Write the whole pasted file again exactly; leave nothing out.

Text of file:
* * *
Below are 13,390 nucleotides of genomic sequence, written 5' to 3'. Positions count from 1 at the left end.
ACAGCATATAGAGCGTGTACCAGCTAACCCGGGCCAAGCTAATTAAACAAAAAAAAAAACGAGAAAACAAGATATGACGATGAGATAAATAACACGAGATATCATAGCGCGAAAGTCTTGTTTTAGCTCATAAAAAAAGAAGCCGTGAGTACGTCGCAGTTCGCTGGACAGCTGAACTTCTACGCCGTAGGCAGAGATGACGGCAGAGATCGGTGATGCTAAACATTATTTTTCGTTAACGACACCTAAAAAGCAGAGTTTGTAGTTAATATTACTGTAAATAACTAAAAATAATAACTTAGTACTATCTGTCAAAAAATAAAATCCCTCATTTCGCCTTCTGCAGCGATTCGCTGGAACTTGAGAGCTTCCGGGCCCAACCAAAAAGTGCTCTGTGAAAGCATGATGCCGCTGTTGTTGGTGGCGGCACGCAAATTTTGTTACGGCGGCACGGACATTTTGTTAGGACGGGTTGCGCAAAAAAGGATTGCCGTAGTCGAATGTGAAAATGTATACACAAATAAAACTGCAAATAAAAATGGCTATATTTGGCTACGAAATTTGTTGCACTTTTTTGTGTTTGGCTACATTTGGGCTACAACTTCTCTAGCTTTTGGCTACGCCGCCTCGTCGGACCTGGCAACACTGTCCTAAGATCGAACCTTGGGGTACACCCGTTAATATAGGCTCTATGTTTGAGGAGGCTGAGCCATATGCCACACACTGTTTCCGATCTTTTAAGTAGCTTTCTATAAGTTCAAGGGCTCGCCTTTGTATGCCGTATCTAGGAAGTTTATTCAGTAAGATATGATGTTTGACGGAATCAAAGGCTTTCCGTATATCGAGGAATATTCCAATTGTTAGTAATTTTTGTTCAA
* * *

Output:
Below are 13,390 nucleotides of genomic sequence, written 5' to 3'. Positions count from 1 at the left end.
ACAGCATATAGAGCGTGTACCAGCTAACCCGGGCCAAGCTAATTAAACAAAAAAAAAAACGAGAAAACAAGATATGACGATGAGATAAATAACACGAGATATCATAGCGCGAAAGTCTTGTTTTAGCTCATAAAAAAAGAAGCCGTGAGTACGTCGCAGTTCGCTGGACAGCTGAACTTCTACGCCGTAGGCAGAGATGACGGCAGAGATCGGTGATGCTAAACATTATTTTTCGTTAACGACACCTAAAAAGCAGAGTTTGTAGTTAATATTACTGTAAATAACTAAAAATAATAACTTAGTACTATCTGTCAAAAAATAAAATCCCTCATTTCGCCTTCTGCAGCGATTCGCTGGAACTTGAGAGCTTCCGGGCCCAACCAAAAAGTGCTCTGTGAAAGCATGATGCCGCTGTTGTTGGTGGCGGCACGCAAATTTTGTTACGGCGGCACGGACATTTTGTTAGGACGGGTTGCGCAAAAAAGGATTGCCGTAGTCGAATGTGAAAATGTATACACAAATAAAACTGCAAATAAAAATGGCTATATTTGGCTACGAAATTTGTTGCACTTTTTTGTGTTTGGCTACATTTGGGCTACAACTTCTCTAGCTTTTGGCTACGCCGCCTCGTCGGACCTGGCAACACTGTCCTAAGATCGAACCTTGGGGTACACCCGTTAATATAGGCTCTATGTTTGAGGAGGCTGAGCCATATGCCACACACTGTTTCCGATCTTTTAAGTAGCTTTCTATAAGTTCAAGGGCTCGCCTTTGTATGCCGTATCTAGGAAGTTTATTCAGTAAGATATGATGTTTGACGGAATCAAAGGCTTTCCGTATATCGAGGAATATTCCAATTGTTAGTAATTTTTGTTCAA